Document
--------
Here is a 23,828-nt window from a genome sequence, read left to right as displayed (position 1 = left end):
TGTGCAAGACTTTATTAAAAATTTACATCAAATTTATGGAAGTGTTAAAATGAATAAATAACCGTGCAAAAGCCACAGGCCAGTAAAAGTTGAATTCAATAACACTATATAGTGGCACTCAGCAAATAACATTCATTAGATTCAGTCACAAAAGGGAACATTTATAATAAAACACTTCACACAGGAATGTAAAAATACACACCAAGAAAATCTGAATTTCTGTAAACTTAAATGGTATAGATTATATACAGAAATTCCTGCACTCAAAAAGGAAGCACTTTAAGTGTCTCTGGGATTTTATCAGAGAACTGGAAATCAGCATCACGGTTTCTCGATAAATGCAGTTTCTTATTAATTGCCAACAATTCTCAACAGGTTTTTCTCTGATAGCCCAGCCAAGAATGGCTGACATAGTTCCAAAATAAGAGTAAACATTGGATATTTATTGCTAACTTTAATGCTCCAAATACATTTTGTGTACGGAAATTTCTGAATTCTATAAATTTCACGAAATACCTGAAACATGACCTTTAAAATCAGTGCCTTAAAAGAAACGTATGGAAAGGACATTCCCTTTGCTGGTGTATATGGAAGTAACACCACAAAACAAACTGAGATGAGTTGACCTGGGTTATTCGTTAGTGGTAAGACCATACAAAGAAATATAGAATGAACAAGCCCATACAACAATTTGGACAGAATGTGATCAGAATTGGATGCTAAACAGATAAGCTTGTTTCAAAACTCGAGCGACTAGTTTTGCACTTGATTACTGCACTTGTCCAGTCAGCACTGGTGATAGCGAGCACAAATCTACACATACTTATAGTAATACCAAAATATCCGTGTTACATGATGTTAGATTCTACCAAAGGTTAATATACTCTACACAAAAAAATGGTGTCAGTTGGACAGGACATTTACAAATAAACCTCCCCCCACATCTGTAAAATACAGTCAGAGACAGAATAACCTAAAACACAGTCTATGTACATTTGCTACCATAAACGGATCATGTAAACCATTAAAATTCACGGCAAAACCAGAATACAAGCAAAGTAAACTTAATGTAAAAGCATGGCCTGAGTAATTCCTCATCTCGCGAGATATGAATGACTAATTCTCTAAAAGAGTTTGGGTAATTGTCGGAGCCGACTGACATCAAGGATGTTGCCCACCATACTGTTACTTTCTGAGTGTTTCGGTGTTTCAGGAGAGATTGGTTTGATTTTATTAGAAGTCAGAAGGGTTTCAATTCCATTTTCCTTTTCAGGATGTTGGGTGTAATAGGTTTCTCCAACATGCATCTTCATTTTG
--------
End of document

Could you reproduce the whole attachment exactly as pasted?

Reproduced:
Here is a 23,828-nt window from a genome sequence, read left to right as displayed (position 1 = left end):
TGTGCAAGACTTTATTAAAAATTTACATCAAATTTATGGAAGTGTTAAAATGAATAAATAACCGTGCAAAAGCCACAGGCCAGTAAAAGTTGAATTCAATAACACTATATAGTGGCACTCAGCAAATAACATTCATTAGATTCAGTCACAAAAGGGAACATTTATAATAAAACACTTCACACAGGAATGTAAAAATACACACCAAGAAAATCTGAATTTCTGTAAACTTAAATGGTATAGATTATATACAGAAATTCCTGCACTCAAAAAGGAAGCACTTTAAGTGTCTCTGGGATTTTATCAGAGAACTGGAAATCAGCATCACGGTTTCTCGATAAATGCAGTTTCTTATTAATTGCCAACAATTCTCAACAGGTTTTTCTCTGATAGCCCAGCCAAGAATGGCTGACATAGTTCCAAAATAAGAGTAAACATTGGATATTTATTGCTAACTTTAATGCTCCAAATACATTTTGTGTACGGAAATTTCTGAATTCTATAAATTTCACGAAATACCTGAAACATGACCTTTAAAATCAGTGCCTTAAAAGAAACGTATGGAAAGGACATTCCCTTTGCTGGTGTATATGGAAGTAACACCACAAAACAAACTGAGATGAGTTGACCTGGGTTATTCGTTAGTGGTAAGACCATACAAAGAAATATAGAATGAACAAGCCCATACAACAATTTGGACAGAATGTGATCAGAATTGGATGCTAAACAGATAAGCTTGTTTCAAAACTCGAGCGACTAGTTTTGCACTTGATTACTGCACTTGTCCAGTCAGCACTGGTGATAGCGAGCACAAATCTACACATACTTATAGTAATACCAAAATATCCGTGTTACATGATGTTAGATTCTACCAAAGGTTAATATACTCTACACAAAAAAATGGTGTCAGTTGGACAGGACATTTACAAATAAACCTCCCCCCACATCTGTAAAATACAGTCAGAGACAGAATAACCTAAAACACAGTCTATGTACATTTGCTACCATAAACGGATCATGTAAACCATTAAAATTCACGGCAAAACCAGAATACAAGCAAAGTAAACTTAATGTAAAAGCATGGCCTGAGTAATTCCTCATCTCGCGAGATATGAATGACTAATTCTCTAAAAGAGTTTGGGTAATTGTCGGAGCCGACTGACATCAAGGATGTTGCCCACCATACTGTTACTTTCTGAGTGTTTCGGTGTTTCAGGAGAGATTGGTTTGATTTTATTAGAAGTCAGAAGGGTTTCAATTCCATTTTCCTTTTCAGGATGTTGGGTGTAATAGGTTTCTCCAACATGCATCTTCATTTTG